Our Lady of the Day (3rd Saturday after Easter) – The Virgin of Luján (Mother of the poor and humble), Buenos Aires, Argentina
The tradition on the devotion of Our Lady tells that Antonio Farías Sáa, a farmer from Santiago del Estero, in the second decade of 1600 wanted to build a devotional altar in his home. For this reason he ordered a statue depicting the Immaculate Conception of Mary in São Paulo, Brazil.
Around 1630 a caravel reached the port of Buenos Aires. A sailor led it from Brazil with two terracotta figurines: one depicting “Our Lady of Consolation”, the other representing the “Immaculate Conception”. The statuettes were intended for a Portuguese who lived in Sumampa.
After three days of travel, the caravan bound for Tucumán reaches Rio Luján, where it spent the night on a farm about 67 km from Buenos Aires. At dawn, the carters arranged themselves to resume their journey, but the cart carrying the statue was unable to move forward despite the addition of other oxen for towing.
Then, they pull the boxes down, and the wagons move effortlessly. They repeat this operation several times and realize that only in the presence of a crate does the wagon would not move. They open the chest to see its contents: there is a small 58 cm statue depicting the Immaculate Conception.
Maria is dressed in a red tunic and a blue cloak sown with stars, her hands together on her chest and her feet rest on clouds, between which the moon and four little angels’ heads emerge. God’s plan is now clear! The statue was delivered to Don Rosendo de Oramas who placed it with all the honors in his home.
Soon pilgrims from nearby areas came to venerate the miraculous image. Don Rosendo decided to build the chapel where the statue was kept from 1630 until 1674 and where Mary was called with the title of “Estanciera” and “Patroncita Morena”.
In 1674 Ana de Matos, widow of the Spanish captain Marcos de Sequeira and owner of some belongings on the right bank of the Luján, regretted for the neglect in which the chapel of the Virgin was reduced and noted the lack of interest by the civil and ecclesiastical authorities. He asked Juan de Oramas, administrator of the properties of the late Don Rosendo, if he could take care of the statue of the Virgin, ensuring the construction on his property a dignified chapel and rooms for the reception of pilgrims.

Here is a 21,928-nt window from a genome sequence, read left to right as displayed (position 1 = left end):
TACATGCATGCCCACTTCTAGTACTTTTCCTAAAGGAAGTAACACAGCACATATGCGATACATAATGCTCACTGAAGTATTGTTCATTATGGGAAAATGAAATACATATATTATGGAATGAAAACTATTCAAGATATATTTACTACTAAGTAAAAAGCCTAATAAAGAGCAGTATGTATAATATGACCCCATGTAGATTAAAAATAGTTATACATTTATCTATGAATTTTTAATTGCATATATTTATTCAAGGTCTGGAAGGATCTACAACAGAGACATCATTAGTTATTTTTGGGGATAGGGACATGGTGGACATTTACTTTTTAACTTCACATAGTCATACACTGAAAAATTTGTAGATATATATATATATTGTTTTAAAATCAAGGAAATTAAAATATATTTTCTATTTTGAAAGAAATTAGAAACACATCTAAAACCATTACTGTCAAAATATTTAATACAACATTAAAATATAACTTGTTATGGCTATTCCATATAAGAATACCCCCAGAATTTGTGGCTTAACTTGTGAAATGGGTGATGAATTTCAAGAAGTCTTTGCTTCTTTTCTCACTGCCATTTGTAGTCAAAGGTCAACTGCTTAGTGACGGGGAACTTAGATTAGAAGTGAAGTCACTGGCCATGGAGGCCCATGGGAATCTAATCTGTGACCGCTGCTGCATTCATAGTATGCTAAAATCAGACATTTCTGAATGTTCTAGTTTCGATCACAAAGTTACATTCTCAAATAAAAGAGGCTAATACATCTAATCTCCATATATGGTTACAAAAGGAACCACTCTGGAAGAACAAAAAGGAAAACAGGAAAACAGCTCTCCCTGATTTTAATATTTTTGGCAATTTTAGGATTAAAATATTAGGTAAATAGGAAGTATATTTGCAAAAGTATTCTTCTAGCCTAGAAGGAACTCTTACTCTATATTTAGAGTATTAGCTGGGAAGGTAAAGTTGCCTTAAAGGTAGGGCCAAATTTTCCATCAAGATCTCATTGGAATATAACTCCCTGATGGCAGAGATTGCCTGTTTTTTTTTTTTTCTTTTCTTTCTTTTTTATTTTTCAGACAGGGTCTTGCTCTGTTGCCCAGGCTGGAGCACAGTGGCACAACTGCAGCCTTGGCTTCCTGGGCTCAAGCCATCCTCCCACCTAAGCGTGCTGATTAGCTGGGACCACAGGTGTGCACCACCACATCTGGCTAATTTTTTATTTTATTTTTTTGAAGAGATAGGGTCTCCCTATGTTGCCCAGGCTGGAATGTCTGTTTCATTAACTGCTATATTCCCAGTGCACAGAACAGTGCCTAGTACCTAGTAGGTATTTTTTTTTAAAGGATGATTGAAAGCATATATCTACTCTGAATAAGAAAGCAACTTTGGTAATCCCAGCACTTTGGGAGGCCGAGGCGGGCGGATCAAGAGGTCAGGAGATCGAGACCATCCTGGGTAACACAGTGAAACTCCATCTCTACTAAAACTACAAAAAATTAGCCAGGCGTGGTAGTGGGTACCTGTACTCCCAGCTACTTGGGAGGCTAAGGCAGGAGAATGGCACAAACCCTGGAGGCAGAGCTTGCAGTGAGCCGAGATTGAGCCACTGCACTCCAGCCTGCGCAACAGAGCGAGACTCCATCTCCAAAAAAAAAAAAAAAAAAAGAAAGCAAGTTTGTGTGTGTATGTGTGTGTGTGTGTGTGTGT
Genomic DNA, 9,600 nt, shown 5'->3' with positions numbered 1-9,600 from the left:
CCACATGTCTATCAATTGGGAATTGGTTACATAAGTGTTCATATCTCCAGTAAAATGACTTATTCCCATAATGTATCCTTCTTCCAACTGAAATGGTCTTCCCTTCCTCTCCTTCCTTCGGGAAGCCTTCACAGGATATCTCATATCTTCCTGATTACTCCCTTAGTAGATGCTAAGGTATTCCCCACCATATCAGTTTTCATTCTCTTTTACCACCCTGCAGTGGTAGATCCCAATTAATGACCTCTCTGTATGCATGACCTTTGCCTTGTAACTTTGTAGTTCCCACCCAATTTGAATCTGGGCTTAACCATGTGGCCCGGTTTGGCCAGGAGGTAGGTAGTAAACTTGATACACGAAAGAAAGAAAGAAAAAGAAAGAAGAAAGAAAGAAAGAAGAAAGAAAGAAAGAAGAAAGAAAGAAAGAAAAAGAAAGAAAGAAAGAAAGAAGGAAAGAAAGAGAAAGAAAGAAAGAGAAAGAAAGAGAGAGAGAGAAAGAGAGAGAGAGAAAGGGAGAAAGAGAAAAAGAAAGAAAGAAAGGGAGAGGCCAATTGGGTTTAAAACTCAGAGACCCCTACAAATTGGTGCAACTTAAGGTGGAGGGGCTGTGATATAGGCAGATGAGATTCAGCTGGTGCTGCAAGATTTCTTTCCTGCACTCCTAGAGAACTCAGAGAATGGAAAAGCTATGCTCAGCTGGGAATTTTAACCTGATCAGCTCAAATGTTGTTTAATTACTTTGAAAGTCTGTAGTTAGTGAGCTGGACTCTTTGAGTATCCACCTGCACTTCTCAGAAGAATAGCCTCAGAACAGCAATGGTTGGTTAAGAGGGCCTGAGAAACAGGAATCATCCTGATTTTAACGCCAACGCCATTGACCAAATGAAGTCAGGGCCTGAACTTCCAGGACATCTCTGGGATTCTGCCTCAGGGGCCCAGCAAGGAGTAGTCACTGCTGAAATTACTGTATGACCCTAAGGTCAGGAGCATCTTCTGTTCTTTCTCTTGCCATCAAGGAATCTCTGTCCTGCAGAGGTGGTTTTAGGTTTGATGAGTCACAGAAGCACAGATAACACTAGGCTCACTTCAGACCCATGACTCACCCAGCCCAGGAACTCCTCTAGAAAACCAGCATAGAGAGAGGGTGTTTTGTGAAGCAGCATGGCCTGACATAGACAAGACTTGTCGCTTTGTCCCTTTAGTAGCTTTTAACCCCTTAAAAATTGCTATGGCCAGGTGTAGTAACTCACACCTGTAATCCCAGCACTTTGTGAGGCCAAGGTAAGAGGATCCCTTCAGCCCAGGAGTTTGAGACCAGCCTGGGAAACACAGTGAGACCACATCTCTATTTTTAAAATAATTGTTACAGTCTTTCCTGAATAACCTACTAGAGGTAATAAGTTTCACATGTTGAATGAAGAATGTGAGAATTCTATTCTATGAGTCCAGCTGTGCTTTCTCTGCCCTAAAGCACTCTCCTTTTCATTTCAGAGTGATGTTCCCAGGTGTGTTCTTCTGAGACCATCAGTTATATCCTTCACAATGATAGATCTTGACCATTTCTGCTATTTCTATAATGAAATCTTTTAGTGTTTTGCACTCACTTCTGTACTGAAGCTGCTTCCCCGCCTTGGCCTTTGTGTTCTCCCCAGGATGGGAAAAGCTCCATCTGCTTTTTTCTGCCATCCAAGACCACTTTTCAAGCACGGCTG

After the transfer of the statue to the new chapel built on the possessions of Ana de Matos, unexplained continuous returns of the statue to the place where the miracle occurred in 1630, not until the bishop of Buenos Aires Cristóbal de Mancha y Velazco, and the governor of Rio de la Plata José Martínez de Salazar did organize a solemn and official transfer of the simulacrum to the new chapel.
The chapel was rebuilt several times because of the increasing number of pilgrims who went to Luján, until, in 1890, Father Jorge María Salvaire began construction in the current Basilica of Nuestra Señora de Luján.
The same Father Salvaire had submitted to Pope Leo XIII in 1886 the request from the Bishops and faithful of the Rio de la Plata to grant the coronation of the simulacrum of the Virgin. The Pope consented by blessing the crown himself and granting his own Office and Mass for the feast of the Virgin of Luján which was established on the Saturday before the fourth Sunday after Easter. The coronation of the statue was celebrated in May 1887.
Today there is no place in Argentina, in houses, stations, public offices, where the characteristic image of Our Lady of Luján is not present; evident sign of the spread of the cult and the deep devotion of the Argentine people to the Mother of Jesus.
Ufficial website of the sanctuary – https://www.santuariodelujan.com.ar/.